Cairn building is a surprisingly meditative experience that can bring you closer with the earth and community. Making a traditional rock stack or a traditional cairn is a great way to focus on balance and permanence.
Various cultures have used cairns for many purposes throughout history. They may have served to indicate a route to follow, to indicate the location of food, or to warn about danger. Cairns are also used as burial sites by Native Americans in North America. This practice is known as inukshuk.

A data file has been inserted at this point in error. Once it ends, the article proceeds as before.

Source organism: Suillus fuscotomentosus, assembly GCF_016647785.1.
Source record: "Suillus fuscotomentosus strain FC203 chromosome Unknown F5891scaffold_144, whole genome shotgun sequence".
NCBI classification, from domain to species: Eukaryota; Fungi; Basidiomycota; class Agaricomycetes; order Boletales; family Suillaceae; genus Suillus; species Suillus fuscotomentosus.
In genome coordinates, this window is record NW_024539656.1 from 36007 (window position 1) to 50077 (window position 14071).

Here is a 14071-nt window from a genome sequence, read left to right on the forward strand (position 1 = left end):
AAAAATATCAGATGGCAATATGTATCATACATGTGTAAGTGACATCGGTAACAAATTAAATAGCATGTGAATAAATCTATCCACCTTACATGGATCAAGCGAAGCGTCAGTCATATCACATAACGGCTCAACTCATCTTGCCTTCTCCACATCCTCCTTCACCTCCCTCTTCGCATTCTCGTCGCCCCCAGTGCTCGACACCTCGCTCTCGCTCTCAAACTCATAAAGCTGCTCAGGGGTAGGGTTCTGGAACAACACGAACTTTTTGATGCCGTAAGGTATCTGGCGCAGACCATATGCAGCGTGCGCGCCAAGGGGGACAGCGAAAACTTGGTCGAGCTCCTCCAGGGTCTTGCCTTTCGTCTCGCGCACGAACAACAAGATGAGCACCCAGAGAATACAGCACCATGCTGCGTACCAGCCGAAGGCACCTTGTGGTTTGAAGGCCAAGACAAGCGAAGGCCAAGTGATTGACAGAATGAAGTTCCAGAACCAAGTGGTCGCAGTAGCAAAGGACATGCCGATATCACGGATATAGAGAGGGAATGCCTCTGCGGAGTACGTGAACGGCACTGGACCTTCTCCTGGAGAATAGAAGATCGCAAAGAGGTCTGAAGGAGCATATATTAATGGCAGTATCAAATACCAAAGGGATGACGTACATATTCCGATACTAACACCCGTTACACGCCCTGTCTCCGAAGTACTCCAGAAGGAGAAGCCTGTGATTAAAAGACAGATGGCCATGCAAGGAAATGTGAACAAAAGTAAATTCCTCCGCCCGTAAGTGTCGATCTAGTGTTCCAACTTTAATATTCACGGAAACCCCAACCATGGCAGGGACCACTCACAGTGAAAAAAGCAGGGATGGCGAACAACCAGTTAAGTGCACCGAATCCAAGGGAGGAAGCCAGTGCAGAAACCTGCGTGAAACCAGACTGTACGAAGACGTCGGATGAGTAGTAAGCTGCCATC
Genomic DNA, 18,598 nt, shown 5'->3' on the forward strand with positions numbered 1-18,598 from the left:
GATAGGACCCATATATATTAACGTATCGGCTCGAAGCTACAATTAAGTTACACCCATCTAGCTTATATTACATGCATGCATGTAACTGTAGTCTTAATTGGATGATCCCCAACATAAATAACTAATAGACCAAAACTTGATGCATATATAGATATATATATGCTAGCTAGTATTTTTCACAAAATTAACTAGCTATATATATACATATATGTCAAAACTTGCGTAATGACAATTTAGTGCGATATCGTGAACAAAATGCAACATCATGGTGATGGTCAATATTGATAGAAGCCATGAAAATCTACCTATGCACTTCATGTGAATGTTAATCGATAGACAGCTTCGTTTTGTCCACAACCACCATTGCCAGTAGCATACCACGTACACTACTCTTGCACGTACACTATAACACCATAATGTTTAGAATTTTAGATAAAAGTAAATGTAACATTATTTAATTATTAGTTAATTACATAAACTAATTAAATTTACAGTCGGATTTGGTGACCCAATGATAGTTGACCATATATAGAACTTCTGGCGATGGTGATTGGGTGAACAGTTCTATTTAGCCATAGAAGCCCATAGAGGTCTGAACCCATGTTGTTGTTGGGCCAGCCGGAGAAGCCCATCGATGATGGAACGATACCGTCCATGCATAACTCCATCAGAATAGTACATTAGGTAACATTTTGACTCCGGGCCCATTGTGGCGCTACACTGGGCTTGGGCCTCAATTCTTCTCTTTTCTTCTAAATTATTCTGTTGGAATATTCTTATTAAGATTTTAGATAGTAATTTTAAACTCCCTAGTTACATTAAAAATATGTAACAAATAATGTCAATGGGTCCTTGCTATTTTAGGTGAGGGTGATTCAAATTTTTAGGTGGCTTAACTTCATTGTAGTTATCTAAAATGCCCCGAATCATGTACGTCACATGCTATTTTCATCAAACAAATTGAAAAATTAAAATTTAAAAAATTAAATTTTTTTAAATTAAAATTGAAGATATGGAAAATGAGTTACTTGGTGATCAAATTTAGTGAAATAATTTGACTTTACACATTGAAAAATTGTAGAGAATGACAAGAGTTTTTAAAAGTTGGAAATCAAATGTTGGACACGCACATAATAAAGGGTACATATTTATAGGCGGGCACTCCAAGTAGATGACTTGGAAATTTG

The word “cairn” comes from the Gaelic for “heap of stone”. They are usually constructed in the form a hill. http://cairnspotter.com/what-is-cairn-making They can range in size from tiny rock sculptures to huge man-made stone hills. Some are comparable to kistvaens or dolmens, but built out of stone instead of ephemeral Earthworks.
Hikers, in particular, have a long and varied use for cairns. Cairns can be used by hikers to return to the trailhead at the end of a long day of hiking or to help them find their way in remote wilderness areas.
A well-placed, properly-marked cairn may save lives by guiding a group of lost hikers. Some people believe that cairns violate Leave No Trace principles and are not a part of nature.